My mum and younger sister were bringing two of our god children, OIly, 13, and Elly, 11, to stay with me in London for the first time. Having never been to the capital before, the boys were deliriously excited, and I had arranged an itinerary of non-stop sightseeing and enforced fun, but there was just one problem: With only one lumpy sofa to offer in my cramped flat,and no funds to stretch to a swanky suite for five. where would we stay?
Salvation came from Kensington Hotel Apartments, a new budget accommodation concept near Earl’s Court tube that offers serviced apartments with boutique hotel style. It had a room for three next to a bunk room - perfect.
Dropping our luggage off at the attractive stucco townhouse on Friday lunchtime, the impression in the small reception area was of an upmarket hostel. We set off on a whirlwind tour of St James’s Park, Buckingham Palace, Downing Street, the London Eye, a brilliantly commentated river cruise and dinner at Covent Garden, before returning to collapse on our fat, squishy beds. Amazingly, we were still capable of taking in our surroundings after all that, and the boys had enough energy to pelt between our adjacent rooms, bellowing ‘Oh, mint! Flat-screen TVs! Look at the showers! This is wicked!'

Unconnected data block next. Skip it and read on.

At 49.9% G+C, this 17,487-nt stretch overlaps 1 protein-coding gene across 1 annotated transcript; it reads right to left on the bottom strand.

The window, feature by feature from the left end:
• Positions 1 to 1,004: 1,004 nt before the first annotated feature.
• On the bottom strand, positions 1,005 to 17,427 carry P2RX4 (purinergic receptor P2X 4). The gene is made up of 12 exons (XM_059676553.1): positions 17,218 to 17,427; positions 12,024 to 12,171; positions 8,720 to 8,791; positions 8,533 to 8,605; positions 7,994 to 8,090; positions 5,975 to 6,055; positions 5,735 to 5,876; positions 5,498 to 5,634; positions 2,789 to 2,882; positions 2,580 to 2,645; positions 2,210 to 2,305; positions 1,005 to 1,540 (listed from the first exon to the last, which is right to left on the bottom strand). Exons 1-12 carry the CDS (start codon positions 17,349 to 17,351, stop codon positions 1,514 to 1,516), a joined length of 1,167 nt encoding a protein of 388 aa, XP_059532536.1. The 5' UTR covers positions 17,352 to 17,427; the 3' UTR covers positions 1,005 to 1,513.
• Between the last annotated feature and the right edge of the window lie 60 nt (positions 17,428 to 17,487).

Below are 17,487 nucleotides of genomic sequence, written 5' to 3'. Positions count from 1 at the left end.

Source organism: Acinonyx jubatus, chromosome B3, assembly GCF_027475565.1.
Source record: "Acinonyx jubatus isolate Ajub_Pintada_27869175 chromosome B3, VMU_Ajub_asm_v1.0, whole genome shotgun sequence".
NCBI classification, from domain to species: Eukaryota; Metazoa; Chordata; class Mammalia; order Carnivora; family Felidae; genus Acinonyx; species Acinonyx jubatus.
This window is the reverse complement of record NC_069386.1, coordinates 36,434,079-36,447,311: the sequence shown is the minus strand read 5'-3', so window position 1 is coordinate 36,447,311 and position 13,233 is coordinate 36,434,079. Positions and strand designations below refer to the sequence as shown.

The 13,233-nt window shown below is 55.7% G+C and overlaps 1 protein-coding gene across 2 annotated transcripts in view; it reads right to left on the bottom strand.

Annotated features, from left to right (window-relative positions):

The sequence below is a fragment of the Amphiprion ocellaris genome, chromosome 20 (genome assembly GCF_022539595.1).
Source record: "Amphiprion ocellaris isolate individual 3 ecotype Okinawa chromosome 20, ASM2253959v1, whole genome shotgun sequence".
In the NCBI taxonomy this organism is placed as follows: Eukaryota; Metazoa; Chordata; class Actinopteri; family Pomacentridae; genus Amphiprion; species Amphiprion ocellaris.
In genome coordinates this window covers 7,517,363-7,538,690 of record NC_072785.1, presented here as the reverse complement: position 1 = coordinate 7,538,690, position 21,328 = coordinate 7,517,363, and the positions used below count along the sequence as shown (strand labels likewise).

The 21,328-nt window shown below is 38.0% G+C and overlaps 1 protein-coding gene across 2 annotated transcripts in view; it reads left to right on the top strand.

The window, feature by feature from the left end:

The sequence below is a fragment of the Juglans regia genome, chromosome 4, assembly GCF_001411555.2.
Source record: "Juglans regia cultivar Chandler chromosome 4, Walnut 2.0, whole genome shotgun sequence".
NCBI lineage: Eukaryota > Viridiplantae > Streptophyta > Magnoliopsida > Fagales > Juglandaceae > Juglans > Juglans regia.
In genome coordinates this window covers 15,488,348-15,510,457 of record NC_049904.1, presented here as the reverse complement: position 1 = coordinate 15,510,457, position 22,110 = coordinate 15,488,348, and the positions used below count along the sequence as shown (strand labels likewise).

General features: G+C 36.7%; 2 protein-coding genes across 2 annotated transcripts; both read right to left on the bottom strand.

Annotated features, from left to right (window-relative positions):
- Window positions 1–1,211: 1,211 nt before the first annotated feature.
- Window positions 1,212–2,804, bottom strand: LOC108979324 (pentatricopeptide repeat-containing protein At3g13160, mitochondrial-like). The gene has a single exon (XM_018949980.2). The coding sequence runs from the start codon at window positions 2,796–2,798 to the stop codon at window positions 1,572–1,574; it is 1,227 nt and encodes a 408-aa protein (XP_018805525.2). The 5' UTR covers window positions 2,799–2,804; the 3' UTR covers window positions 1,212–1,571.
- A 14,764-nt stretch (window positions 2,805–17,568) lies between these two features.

My mum and sister thought the rooms ‘very trendy’ on account of the wetroorn-style bathrooms, and that ubiquitous modern look easily achieved with rich brown carpets; spotlights and framed black and white photographs.
The small chrome kitchen, hidden behind cupboard doors, would have been handy if we’d had time to stop and cook. The hotel was faultless, and though the breakfast boxes provided weren’t nearly hearty enough to sustain a morning at the fascinating 'Bodies’ exhibition, being a touristy spot meant there were plenty of great caffs nearby.
In fact, Kensington Hotel Apartments rated almost as highly as eating burgers, riding the tube and seeing all the homeless people as the lads’ favourite bits of the weekend.
THE PRICE: Singles from £8O a night, bunk from £90, double from £99.
WE LIKED: The tellies, the bunk beds. the whizzy showers.
WE DIDN’T LIKE: The meagre breakfast.
VERDICT: Wicked! The perfect base for a stylish London break on a budget.
Gemma Bowes 'The Observer' national Sunday newspaper 3 September 2006.